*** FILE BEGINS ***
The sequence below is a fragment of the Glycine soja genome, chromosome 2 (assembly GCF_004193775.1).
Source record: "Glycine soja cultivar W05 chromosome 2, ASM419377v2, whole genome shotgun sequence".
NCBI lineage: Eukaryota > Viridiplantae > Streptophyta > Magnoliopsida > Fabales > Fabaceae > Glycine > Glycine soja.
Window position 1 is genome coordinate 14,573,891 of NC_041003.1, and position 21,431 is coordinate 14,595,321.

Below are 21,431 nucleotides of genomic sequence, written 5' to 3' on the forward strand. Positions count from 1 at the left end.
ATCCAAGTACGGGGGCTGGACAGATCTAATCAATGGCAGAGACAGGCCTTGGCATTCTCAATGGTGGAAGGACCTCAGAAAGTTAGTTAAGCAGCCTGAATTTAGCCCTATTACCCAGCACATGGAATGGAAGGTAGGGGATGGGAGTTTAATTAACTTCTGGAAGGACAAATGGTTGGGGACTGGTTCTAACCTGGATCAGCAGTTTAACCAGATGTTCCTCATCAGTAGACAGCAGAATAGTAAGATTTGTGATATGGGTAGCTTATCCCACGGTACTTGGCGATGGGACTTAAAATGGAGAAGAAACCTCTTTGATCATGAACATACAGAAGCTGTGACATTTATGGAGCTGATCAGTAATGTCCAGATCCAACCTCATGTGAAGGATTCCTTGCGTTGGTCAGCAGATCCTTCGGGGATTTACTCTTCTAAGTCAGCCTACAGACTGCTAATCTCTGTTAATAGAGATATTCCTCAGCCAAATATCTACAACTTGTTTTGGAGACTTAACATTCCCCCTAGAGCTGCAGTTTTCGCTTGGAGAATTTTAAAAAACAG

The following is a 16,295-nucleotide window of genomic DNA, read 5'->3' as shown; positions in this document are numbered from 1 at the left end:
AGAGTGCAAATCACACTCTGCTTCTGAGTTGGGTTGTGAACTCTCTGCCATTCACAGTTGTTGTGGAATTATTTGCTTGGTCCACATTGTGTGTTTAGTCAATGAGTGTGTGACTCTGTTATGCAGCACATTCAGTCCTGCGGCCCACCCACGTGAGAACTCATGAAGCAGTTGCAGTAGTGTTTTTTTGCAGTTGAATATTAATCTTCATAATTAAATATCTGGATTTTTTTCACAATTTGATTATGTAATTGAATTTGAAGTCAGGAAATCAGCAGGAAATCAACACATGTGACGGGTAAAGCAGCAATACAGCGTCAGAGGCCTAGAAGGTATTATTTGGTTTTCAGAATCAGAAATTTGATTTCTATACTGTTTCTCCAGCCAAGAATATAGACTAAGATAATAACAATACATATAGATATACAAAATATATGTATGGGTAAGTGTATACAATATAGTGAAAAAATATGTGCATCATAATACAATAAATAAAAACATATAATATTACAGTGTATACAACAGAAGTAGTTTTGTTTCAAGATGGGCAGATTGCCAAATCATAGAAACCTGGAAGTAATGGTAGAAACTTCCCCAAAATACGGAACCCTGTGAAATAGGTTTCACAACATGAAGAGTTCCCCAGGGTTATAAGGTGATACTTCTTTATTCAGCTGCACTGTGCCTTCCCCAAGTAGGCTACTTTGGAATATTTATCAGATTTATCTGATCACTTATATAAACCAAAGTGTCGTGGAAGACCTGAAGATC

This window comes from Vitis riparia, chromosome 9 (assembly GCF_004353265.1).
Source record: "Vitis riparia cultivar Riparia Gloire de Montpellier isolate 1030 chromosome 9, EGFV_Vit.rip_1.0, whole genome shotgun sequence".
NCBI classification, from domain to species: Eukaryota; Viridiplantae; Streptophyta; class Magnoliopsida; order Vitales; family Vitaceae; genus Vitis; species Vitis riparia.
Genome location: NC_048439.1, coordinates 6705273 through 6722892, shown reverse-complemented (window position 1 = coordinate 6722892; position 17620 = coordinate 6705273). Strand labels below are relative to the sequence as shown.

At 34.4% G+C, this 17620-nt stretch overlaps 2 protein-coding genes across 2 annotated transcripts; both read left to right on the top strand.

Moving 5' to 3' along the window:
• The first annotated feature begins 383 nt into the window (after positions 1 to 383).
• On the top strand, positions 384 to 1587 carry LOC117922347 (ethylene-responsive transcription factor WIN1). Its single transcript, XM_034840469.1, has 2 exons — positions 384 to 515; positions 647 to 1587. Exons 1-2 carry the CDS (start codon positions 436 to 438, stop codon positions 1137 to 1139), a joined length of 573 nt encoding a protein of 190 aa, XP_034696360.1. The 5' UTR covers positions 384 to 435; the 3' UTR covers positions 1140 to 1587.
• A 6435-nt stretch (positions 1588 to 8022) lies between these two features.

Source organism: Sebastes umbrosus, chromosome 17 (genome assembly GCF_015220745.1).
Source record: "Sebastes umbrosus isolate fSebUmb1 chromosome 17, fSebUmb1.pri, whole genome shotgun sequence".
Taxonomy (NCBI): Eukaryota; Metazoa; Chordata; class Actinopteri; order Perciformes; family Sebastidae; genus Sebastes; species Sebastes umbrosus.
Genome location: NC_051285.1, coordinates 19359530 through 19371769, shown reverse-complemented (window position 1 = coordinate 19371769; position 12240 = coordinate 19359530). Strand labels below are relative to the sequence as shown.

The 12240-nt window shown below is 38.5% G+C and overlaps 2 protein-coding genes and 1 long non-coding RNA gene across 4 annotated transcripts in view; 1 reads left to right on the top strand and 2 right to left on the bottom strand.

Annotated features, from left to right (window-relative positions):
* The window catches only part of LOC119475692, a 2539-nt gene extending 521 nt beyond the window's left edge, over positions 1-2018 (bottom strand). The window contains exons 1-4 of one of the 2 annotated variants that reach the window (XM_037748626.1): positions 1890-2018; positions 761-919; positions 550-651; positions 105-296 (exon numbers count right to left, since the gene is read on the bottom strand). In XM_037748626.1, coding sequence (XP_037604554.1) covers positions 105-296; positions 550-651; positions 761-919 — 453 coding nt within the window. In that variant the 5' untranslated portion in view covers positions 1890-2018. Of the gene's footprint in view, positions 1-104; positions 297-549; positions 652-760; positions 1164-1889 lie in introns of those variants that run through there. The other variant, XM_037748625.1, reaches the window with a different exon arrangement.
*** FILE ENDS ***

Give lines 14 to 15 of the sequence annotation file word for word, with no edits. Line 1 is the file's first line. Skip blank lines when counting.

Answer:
Moving 5' to 3' along the window:
• The first annotated feature begins 383 nt into the window (after positions 1 to 383).